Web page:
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The Desert Marsh

Sam Brown lives in Lima, Peru! Here Sam compares Pantanos de Villa, and the bird species found there, to... Dorset!

If I say the word “desert”, what do you think of; I think of a fairly dry, sandy and lifeless place except for humans and the occasional animal, right? But, no, not all deserts are like that. In Peru, between the Atacama Desert and the Pacific coast lies Lima, Peru’s capital city. This is what gives Pantanos de Villa (the marshes of the town) its really unlikely location. But against all the odds, Pantanos de Villa is home to resident birds and is a great check point for migratory species.


Pantanos de Villa

 

Pantanos de Villa spans an area of 263 hectares (2.63 km2) of marshes and lakes, and over 200 species of birds. Within its limits it contains three lakes (plus a very small one). A very large portion of it is covered with reeds. These reeds reach 2 metres above water and 2 metres below.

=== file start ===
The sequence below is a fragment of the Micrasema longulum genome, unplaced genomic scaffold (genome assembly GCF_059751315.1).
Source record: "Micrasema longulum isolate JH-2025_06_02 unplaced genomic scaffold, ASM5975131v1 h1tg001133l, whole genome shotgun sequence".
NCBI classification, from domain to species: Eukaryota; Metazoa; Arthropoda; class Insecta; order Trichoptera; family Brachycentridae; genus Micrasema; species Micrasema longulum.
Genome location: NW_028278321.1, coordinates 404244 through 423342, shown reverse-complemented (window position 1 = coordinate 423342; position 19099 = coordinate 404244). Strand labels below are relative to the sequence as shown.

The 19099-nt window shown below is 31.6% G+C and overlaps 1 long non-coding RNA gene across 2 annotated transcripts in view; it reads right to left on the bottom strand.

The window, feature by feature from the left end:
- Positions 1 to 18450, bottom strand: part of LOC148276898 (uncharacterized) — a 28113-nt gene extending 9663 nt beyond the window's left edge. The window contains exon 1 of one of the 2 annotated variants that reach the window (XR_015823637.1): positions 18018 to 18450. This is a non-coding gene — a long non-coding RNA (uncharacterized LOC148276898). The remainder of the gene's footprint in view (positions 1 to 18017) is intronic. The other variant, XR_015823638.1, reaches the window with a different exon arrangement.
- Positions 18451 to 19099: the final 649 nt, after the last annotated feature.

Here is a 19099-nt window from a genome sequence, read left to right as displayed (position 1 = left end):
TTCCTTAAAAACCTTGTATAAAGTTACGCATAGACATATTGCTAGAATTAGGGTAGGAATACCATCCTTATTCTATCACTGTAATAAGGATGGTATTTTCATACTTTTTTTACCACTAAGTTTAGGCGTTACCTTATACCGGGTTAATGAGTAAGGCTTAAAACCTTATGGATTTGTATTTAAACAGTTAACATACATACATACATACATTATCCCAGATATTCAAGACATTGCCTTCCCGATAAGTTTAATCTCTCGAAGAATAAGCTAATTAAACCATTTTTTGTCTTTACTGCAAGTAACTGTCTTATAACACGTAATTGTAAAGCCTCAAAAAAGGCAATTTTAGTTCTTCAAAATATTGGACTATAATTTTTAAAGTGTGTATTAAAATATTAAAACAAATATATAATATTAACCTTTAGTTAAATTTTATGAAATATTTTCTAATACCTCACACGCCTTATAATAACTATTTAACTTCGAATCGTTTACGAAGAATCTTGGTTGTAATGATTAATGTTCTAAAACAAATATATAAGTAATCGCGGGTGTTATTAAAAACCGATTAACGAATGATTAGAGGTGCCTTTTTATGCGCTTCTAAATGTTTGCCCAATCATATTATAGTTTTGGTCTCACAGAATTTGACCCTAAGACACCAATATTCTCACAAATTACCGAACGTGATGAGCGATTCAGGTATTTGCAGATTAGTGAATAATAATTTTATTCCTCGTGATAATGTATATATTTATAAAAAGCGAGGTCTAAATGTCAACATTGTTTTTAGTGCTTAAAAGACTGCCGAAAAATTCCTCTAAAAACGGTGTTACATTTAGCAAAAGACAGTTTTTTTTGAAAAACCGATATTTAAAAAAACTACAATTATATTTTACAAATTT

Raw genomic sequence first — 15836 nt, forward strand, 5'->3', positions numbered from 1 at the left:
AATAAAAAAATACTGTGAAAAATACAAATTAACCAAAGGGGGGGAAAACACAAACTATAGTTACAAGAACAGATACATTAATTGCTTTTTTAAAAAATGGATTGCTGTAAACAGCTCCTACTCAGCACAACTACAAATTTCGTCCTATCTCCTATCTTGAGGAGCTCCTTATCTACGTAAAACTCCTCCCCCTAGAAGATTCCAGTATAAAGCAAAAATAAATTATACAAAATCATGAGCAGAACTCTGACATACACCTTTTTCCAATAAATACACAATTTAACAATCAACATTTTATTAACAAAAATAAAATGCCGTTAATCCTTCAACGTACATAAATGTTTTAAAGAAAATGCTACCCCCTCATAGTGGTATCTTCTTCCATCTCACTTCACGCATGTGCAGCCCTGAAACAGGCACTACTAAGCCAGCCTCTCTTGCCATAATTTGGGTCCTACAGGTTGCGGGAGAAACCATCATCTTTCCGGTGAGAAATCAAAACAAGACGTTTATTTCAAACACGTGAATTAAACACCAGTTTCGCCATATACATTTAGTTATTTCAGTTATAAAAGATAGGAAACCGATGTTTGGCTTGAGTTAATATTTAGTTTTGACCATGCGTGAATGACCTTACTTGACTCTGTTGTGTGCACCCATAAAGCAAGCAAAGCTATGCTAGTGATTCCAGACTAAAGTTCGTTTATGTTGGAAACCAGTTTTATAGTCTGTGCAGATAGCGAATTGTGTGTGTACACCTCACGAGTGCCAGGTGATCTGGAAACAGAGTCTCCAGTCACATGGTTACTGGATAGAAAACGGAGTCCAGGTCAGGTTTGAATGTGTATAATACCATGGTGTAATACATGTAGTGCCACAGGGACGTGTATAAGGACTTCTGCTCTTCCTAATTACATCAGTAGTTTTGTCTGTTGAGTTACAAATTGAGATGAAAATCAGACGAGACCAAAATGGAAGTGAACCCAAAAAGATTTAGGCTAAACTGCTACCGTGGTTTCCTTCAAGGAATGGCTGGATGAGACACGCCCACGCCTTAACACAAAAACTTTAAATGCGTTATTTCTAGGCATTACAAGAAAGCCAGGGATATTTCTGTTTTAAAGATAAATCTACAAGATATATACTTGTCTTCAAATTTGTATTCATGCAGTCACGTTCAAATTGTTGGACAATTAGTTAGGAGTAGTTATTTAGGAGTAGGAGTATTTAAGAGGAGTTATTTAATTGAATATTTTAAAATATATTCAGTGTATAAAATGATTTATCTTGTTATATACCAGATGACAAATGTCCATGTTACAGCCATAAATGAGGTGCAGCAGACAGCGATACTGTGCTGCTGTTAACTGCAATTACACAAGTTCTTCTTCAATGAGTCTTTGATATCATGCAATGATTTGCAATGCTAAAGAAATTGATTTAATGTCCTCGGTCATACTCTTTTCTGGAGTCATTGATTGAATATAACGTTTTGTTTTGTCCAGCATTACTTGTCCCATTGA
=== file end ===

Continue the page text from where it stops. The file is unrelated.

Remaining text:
I’ve said before that Pantanos de Villa owns three lakes. So where does all this water come from? I thought that maybe its water comes from the sea but after a bit of searching and a leaflet I found an answer. Pantanos de Villa gets its water from streams that flow out of the river “Rimac”.

The ancient populations constructed streams that come from the river “Rimac” so this area could be used for agricultural purposes and when the Spanish came they also used it for the same purposes. Sadly people started building and raising horses which made Pantanos de Villa much smaller.


Bird life

 

When I made my trip to Pantanos de Villa I recognized the same or similar birds to Dorset. I was quite surprised to find out this because there are no deserts in Great Britain, never mind Dorset! But there is the similarity that both Dorset and Pantanos de Villa are coastal and have marshes.

I’m going to compare some birds with Radipole Lake, which is a marsh in Dorset. Some of the most common birds in Pantanos de Villa are cormorants. These are black birds that give a pig like call. I also saw oystercatchers (picture left). These birds have long, thin, red beaks to catch their food.


Moorhens are also often seen in the reeds. These are also black birds with a red and yellow beak. Egrets are also a common sight, easily distinguishable by their white feathering and long yellow legs. The Mallard is a common duck; the males have green feathering on their heads, females are brown with dark streaks.

So I hope I have made my point - Pantanos de Villa is an incredible diverse and unique place with hundreds of birds a year. So if by chance you are in Lima, see if you can make a time to go to Pantanos de Villa and see the incredible wildlife it has.

Sam Brown
Aged 12

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